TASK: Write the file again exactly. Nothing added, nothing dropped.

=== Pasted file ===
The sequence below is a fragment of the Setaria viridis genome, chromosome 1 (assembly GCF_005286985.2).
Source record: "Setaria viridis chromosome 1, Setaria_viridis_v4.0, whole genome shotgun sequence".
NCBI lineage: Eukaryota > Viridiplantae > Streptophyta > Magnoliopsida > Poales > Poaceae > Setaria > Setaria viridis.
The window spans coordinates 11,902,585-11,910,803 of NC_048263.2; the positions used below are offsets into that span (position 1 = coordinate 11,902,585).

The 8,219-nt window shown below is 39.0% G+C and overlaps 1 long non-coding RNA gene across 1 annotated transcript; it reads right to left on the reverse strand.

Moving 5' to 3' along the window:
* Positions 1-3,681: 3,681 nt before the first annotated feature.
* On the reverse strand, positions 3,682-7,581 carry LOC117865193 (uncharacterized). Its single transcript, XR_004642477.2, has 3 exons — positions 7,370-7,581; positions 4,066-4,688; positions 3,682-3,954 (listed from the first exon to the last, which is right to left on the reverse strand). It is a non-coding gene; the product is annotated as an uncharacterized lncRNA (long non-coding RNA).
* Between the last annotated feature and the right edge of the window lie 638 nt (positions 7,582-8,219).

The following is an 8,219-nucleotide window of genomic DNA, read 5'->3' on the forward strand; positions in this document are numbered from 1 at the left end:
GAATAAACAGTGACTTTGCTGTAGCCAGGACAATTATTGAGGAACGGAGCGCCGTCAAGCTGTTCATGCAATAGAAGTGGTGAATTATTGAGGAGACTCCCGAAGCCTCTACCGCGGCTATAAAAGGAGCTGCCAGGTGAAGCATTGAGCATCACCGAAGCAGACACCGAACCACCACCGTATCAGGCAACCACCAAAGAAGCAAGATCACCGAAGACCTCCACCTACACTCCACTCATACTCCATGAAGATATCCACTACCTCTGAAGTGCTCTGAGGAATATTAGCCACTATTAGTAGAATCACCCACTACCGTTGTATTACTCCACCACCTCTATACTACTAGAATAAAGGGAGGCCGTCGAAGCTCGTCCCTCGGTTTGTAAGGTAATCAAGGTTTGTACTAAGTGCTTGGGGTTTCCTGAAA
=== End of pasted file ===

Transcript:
The sequence below is a fragment of the Setaria viridis genome, chromosome 1 (assembly GCF_005286985.2).
Source record: "Setaria viridis chromosome 1, Setaria_viridis_v4.0, whole genome shotgun sequence".
NCBI lineage: Eukaryota > Viridiplantae > Streptophyta > Magnoliopsida > Poales > Poaceae > Setaria > Setaria viridis.
The window spans coordinates 11,902,585-11,910,803 of NC_048263.2; the positions used below are offsets into that span (position 1 = coordinate 11,902,585).

The 8,219-nt window shown below is 39.0% G+C and overlaps 1 long non-coding RNA gene across 1 annotated transcript; it reads right to left on the reverse strand.

Moving 5' to 3' along the window:
* Positions 1-3,681: 3,681 nt before the first annotated feature.
* On the reverse strand, positions 3,682-7,581 carry LOC117865193 (uncharacterized). Its single transcript, XR_004642477.2, has 3 exons — positions 7,370-7,581; positions 4,066-4,688; positions 3,682-3,954 (listed from the first exon to the last, which is right to left on the reverse strand). It is a non-coding gene; the product is annotated as an uncharacterized lncRNA (long non-coding RNA).
* Between the last annotated feature and the right edge of the window lie 638 nt (positions 7,582-8,219).

The following is an 8,219-nucleotide window of genomic DNA, read 5'->3' on the forward strand; positions in this document are numbered from 1 at the left end:
GAATAAACAGTGACTTTGCTGTAGCCAGGACAATTATTGAGGAACGGAGCGCCGTCAAGCTGTTCATGCAATAGAAGTGGTGAATTATTGAGGAGACTCCCGAAGCCTCTACCGCGGCTATAAAAGGAGCTGCCAGGTGAAGCATTGAGCATCACCGAAGCAGACACCGAACCACCACCGTATCAGGCAACCACCAAAGAAGCAAGATCACCGAAGACCTCCACCTACACTCCACTCATACTCCATGAAGATATCCACTACCTCTGAAGTGCTCTGAGGAATATTAGCCACTATTAGTAGAATCACCCACTACCGTTGTATTACTCCACCACCTCTATACTACTAGAATAAAGGGAGGCCGTCGAAGCTCGTCCCTCGGTTTGTAAGGTAATCAAGGTTTGTACTAAGTGCTTGGGGTTTCCTGAAA